Some dates I could mark on my calendar: his birthday, the anniversary of his death, Mother’s Day, Father’s Day, the date he played his last hockey game… Other dates, however, just spring up and bite me.
Tonight is Graduation Night at Micah’s high school. No, Micah would not have been graduating tonight–he would have only been celebrating the end of his Junior year, but a number of his friends are graduating tonight. Many of his other friends are busy posting their relief of another school year gone by, their excitement of becoming Seniors, looking forward to their graduation in May, 2018. Micah was a part of the Class of 2018.
It has been 16 months since Micah died. At first, I did not spend a ton of time sobbing and crying and hysterical about losing my son. I rationalized. I internalized. I thought about how he “wouldn’t want me to break down like that.” I started blogging as my means of self-care and therapy. For a while, it worked…until it really didn’t any longer.
I took breather trips to Chicago to immerse myself in the Chicago Cubs World Series run. Just two-day getaways, mainly by myself, to sit and take in the atmosphere at Wrigley Field, to walk around the neighborhood and breathe in everything I thought was right with my hometown. Each trip found me reconnecting with old friends or spending quality time with my brother. Each trip had those moments of peace and contentment, but also moments of loneliness and realizations of my loss. Each trip had moments of guilt–I would not be taking these trips if Micah was still here, and so taking these trips was like accepting blood money for my son. Each trip ended, feeling like I was coming down hard from an ecstatic high.
I tried keeping my routine the same–still doing my bit for youth hockey, scorekeeping, public address announcing. I continued being a team manager. I continued helping the organization that Micah played five of his nine seasons with. I continued walking the tightrope pretending that everything was the same while trying not to look down to glimpse the painful reality all around. Every once in a while, I would look down and feel the pain of those jolts of reality. Until–eventually–the pain became too much, too frequent, and the tightrope seemed to have no safe platform in sight. In the end, I leapt off the tightrope and just hoped that the netting below would break my fall.
The more time flowed under the bridge, the harder reality became to ignore. As more memorials, mentions, memories were observed and commented, the harder it was to keep a calm outward appearance.
It’s silly, I know. There is no reason why I shouldn’t be able to have an emotional moment, or hour, or day, now, 16 months later. But every time I do, it still makes me feel–guilty. How can I have these reactions now, when I did not have them around the time I actually lost Micah? I fear that people around me will start to see these outbursts, meltdowns as somehow contrived. Yes, I know that how others react should not matter to me–they don’t know, can’t know, should never know what I’m going through. But still…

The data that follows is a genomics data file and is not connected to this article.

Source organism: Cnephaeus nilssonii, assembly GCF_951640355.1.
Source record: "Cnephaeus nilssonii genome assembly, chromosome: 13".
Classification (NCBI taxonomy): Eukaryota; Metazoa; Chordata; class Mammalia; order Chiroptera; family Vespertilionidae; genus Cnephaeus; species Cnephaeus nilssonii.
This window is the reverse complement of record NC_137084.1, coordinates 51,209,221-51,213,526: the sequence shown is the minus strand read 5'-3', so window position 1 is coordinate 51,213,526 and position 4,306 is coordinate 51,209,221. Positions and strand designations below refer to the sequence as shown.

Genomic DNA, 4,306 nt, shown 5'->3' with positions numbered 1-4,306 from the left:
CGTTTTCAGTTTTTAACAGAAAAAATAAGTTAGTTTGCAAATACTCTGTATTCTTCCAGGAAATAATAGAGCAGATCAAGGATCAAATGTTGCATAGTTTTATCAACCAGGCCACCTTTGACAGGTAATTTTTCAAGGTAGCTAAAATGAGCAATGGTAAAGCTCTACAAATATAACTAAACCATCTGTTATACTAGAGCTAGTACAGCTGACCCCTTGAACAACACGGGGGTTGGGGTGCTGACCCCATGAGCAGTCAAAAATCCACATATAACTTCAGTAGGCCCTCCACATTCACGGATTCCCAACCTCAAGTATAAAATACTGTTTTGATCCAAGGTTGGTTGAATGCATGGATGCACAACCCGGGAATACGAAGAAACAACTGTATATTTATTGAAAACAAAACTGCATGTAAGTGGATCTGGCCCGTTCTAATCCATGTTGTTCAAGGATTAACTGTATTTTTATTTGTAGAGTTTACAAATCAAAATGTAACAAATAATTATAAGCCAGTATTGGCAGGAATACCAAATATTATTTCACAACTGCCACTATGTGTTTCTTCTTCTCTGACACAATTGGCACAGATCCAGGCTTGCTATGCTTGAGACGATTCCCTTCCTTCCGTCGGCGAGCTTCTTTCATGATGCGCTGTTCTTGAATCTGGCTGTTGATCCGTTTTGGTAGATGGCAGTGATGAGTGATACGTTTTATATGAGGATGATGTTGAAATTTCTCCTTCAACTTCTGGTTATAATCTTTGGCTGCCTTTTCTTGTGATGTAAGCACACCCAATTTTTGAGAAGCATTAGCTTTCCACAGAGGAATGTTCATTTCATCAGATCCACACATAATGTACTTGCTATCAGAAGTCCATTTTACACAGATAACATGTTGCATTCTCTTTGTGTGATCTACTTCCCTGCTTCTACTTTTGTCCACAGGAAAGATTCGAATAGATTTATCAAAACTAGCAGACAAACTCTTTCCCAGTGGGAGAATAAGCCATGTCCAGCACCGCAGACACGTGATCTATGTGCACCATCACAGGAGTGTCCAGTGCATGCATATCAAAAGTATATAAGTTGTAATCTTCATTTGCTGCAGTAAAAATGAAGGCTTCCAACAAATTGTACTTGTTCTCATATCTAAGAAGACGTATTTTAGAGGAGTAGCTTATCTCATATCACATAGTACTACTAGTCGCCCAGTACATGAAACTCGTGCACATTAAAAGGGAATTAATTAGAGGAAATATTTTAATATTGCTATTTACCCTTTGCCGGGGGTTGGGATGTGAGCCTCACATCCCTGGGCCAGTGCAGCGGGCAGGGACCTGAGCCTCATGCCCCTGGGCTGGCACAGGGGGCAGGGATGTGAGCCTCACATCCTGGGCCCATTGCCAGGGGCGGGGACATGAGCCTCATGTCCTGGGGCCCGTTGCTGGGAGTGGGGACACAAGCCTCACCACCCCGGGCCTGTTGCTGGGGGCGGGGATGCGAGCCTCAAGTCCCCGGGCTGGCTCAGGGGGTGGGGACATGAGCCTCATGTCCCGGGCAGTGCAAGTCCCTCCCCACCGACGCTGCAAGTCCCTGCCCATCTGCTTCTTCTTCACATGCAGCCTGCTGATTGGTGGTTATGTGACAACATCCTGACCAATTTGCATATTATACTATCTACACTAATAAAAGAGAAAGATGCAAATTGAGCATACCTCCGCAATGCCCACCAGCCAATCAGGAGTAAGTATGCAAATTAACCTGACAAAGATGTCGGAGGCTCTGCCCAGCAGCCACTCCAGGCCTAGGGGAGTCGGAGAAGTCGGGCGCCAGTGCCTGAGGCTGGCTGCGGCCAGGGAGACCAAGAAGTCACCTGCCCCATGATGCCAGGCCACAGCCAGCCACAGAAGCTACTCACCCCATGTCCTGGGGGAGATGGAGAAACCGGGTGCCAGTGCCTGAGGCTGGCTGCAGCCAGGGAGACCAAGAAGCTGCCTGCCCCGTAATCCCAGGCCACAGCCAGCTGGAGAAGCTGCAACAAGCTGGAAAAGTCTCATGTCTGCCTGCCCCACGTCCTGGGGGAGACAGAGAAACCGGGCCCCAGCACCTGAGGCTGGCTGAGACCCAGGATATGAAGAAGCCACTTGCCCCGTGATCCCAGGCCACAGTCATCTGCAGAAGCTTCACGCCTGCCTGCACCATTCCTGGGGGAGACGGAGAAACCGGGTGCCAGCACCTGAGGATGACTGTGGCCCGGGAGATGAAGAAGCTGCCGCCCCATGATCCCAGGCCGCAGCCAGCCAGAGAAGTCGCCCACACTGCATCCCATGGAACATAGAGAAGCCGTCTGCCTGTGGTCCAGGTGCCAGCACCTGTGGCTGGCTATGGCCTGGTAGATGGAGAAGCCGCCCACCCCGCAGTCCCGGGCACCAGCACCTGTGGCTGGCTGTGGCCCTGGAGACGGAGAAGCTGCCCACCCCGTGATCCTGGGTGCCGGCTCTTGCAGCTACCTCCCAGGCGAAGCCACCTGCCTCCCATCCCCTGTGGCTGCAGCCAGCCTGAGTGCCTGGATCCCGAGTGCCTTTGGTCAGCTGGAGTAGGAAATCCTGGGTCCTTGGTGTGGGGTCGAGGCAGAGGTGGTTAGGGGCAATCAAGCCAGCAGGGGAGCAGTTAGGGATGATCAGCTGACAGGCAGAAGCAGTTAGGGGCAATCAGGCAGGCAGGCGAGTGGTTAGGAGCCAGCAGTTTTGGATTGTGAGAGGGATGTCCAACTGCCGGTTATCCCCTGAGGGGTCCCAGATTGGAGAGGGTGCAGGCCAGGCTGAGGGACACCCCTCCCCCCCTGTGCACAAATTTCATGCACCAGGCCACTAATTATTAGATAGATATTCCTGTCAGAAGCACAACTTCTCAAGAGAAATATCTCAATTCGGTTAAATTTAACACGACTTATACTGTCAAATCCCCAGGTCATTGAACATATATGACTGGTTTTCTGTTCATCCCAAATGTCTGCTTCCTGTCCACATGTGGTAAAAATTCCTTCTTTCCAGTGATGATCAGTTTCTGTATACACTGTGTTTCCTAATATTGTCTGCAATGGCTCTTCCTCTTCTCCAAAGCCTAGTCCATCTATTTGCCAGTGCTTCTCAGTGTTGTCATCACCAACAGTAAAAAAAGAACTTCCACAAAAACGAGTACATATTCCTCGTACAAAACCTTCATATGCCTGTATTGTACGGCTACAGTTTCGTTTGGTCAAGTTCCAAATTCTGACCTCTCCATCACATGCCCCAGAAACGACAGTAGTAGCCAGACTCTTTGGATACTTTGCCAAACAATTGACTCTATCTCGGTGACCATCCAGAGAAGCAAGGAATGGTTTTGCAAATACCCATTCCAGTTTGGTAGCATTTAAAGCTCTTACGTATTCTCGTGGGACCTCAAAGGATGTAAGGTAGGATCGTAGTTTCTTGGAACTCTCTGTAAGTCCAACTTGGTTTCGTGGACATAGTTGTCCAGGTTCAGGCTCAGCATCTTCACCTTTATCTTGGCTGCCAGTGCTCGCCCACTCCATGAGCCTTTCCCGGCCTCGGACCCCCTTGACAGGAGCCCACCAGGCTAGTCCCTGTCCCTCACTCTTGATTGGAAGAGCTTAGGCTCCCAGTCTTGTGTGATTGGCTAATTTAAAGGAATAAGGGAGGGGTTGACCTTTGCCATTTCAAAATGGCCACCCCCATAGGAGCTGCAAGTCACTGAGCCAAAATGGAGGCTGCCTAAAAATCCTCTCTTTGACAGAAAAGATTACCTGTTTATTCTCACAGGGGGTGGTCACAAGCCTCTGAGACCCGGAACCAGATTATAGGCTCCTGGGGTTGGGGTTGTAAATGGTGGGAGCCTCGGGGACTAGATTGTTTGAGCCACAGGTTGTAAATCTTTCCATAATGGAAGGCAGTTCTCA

As I took a few free moments today to reach out for help in our moving process, I saw the social media posts of those friends of Micah, moving on with their lives (as they should), thinking about their upcoming high school graduations. I think about recent posts of Micah’s friends and teammates making college visits, attending combines and draft camps for hockey, planning for their futures. My mind drifts to Micah, and the plans we might have made, the things Micah might have done, the graduation that we would have celebrated next year…and the empty room our upcoming move will soon leave behind.
Even thinking about getting people to help us with our move next month sets my mind on its path of sorrow towards the heart. After Micah died, we needed to move. We needed to leave the memories of that fateful night behind, and not be constantly reminded of them every time we looked into his room. We tried to just get rid of the bunk bed. Not enough. We tried to put a futon in the room for guests to sleep on. What were we thinking? Who–that knew us, that knew Micah–would be comfortable sleeping in the room that was only made available by our loss? The only solution was to get out of that house, to start fresh.
Before three months had passed, we had found our new house and signed a contract. Little did we realize that we would linger in the old house for over 14 months before the new house would be finished. And even when it is finished, some five weeks from tomorrow, it will always be Micah’s house: 3706. The Fates decided that our new house needed to serve as a forever memorial to Micah, and blessed us with Lot 277 having an actual street address of 3706: “37” – the number Micah wore throughout his nine years of travel hockey; 06, the year he started playing.
Fourteen months later, his hockey bag still sits in his bedroom. His hockey sticks still sit in the back of the garage. I cannot throw them out. I cannot give them to someone else. I do not know where they will go in the new house, but I do know that they will travel with us. Micah’s trophies, medals and theatre and music memorabilia are still in his bedroom. I cannot dispose of them either. We will find a suitable trunk to place them in, and they too will join us to the new house. Micah’s jerseys still hang in the closet in his room. They will be packed up and brought to the new house. Perhaps we’ll shadow box a couple and put them on a wall. Maybe they will go in the trunk. Whether displayed or not, they will also accompany us on the move. I only wish the owner of all these things was moving with us too–not in spirit, not as memories, but in person, decorating his own room with his things…
How many speed bumps will I not see until I hit them? I guess I can plan on the graduation day speed bump next May, and drive carefully from there…